This Day in National/World Weather History ...
 2 October 1894 → What was likely an F3 tornado ripped apart several blocks of Little Rock, AR as it tore right through downtown. The funnel passed over or very near the Weather Bureau office at 8:28pm, providing a rare look at how barometric pressure behaves in a tornado. The office's instrument shelter was blown away and windows shattered. Debris from the upper floor of a nearby building showered down on the observer's office.
 2 October 1898 → A hurricane striking the Georgia coast washed away Campbell Island. Jekyll Island had a storm surge of 19 feet. It is estimated that this storm was a category 3 or 4 hurricane with winds around 130 mph.

This Day in Weather History Archive

On This Day In

                   Weather History...

May 31, 1960:

A late evening thunderstorm cut a path of destruction, principally from high winds from Beadle County, northeast to Roberts and Grant Counties. Twelve head of cattle electrocuted for a downed high tensions wire occurred at Wolsey. Winds with gusts of 65 to 75 mph were observed at Huron and Watertown. A grain elevator tipped over and a windmill was destroyed near Willow Lake. A Steel corn crib was blown over at Hayti and damaged occurred to other farm buildings and implements.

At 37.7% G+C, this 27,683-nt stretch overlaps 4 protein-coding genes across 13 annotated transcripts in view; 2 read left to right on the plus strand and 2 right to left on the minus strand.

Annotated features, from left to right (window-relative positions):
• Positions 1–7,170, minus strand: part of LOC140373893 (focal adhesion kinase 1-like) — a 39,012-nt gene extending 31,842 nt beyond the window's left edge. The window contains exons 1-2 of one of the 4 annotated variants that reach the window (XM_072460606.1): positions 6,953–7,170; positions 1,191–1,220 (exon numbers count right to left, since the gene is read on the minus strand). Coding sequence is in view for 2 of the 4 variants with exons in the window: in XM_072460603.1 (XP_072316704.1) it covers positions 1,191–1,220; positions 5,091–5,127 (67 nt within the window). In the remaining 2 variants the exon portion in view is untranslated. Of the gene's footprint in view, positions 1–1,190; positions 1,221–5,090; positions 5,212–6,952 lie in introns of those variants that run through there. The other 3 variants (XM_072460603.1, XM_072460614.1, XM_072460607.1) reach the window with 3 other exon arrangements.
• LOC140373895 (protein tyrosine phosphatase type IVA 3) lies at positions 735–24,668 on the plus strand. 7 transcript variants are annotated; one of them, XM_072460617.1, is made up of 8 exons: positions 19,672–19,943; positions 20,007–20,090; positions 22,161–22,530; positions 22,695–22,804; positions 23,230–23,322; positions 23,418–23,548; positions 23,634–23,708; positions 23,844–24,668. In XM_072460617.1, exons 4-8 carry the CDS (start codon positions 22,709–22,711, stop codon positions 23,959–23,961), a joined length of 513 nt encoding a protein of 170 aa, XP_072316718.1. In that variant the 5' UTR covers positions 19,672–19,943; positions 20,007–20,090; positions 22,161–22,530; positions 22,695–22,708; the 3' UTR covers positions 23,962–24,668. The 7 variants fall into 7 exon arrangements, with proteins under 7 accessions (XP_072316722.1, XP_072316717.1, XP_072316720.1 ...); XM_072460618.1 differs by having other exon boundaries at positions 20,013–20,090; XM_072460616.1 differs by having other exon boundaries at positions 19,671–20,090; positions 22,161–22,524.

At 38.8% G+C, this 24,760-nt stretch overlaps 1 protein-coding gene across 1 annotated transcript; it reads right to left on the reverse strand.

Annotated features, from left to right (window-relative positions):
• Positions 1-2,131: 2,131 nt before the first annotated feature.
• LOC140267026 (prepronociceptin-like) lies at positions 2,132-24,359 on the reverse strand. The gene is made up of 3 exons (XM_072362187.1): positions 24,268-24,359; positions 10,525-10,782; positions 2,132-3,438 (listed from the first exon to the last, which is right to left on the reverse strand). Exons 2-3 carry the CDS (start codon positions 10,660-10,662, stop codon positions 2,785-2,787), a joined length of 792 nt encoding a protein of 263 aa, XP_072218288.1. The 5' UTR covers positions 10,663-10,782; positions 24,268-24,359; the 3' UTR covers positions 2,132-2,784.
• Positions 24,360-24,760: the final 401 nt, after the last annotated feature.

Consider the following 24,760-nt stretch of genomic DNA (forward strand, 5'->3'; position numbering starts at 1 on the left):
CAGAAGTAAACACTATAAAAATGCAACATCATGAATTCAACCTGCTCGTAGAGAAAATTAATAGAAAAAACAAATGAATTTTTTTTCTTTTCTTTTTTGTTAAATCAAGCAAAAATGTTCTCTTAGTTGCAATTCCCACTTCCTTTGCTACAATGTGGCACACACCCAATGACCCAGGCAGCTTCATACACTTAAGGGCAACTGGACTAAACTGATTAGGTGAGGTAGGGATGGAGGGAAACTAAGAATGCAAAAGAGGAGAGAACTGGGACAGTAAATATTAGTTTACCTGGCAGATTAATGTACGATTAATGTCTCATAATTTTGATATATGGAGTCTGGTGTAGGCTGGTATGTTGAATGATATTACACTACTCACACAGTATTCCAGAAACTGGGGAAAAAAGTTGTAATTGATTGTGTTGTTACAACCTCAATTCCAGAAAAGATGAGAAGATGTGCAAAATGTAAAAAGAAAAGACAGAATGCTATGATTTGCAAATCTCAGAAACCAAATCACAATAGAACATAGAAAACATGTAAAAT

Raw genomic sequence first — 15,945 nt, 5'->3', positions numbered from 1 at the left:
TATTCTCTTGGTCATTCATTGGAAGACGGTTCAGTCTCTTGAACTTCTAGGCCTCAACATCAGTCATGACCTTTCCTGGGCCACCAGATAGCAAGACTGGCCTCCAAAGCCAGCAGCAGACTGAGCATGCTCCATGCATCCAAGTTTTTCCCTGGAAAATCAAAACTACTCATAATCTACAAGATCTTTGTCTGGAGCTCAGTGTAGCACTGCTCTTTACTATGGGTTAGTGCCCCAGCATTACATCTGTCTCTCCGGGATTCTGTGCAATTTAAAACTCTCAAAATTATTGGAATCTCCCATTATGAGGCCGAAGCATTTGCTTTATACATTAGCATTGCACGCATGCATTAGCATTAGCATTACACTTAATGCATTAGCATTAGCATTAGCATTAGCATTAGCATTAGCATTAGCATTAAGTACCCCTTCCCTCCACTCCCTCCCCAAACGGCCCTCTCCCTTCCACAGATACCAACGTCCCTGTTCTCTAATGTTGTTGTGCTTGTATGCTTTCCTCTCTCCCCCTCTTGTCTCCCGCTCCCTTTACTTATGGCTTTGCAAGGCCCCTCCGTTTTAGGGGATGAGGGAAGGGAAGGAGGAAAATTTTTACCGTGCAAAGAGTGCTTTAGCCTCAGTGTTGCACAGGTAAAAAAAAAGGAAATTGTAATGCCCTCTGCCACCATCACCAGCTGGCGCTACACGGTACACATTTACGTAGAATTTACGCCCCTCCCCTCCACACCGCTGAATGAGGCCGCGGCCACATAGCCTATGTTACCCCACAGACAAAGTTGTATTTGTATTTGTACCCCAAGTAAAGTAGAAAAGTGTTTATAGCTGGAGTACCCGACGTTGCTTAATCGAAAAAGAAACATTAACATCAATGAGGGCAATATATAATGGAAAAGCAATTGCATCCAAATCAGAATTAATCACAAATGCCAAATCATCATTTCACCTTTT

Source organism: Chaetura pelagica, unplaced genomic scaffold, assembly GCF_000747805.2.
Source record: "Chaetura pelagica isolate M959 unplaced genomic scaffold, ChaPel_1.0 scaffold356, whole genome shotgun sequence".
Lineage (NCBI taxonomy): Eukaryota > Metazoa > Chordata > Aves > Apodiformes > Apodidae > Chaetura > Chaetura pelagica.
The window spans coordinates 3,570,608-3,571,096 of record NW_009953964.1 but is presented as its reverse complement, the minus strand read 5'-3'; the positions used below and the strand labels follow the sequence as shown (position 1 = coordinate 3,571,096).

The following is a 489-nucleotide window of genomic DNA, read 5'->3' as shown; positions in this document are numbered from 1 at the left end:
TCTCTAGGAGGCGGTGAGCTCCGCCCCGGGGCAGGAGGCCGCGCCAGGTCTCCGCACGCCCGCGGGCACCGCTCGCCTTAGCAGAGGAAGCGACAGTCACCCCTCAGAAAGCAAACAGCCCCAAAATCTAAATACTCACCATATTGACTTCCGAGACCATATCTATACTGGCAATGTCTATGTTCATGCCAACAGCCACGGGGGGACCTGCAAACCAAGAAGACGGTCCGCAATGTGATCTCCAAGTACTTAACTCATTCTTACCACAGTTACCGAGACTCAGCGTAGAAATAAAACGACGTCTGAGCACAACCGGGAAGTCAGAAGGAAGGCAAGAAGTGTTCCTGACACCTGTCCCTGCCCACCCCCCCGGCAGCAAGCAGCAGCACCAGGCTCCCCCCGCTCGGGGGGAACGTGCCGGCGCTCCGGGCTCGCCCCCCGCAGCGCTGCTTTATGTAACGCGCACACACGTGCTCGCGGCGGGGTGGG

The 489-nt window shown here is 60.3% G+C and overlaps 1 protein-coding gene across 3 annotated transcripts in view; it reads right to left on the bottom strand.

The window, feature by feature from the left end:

Record Highs: Record Lows:
Aberdeen: 100 (1934) Aberdeen: 23 (1897)
Kennebec: 100 (1934) Kennebec: 33 (1903)
Mobridge: 97 (1934) Mobridge: 32 (2012)
Pierre: 95 (1940) Pierre: 33 (2012)
Sisseton: 110 (1934) Sisseton: 35 (1964)
Timber Lake: 96 (1914) Timber Lake: 34 (1964)
Watertown: 101 (1934) Watertown: 24 (1897)
Wheaton: 91 (2002) Wheaton: 35 (1964)

Record Precipitation:
Aberdeen: 1.10" (1919)
Kennebec: 0.84" (1970)
Mobridge: 1.70" (1981)
Pierre: 2.46" (1949)
Sisseton: 2.33" (1954)
Timber Lake: 0.99" (1980)
Watertown: 3.26" (1945)
Wheaton: 2.44" (1938) is the U.S. government's official web portal to all federal, state and local government web resources and services.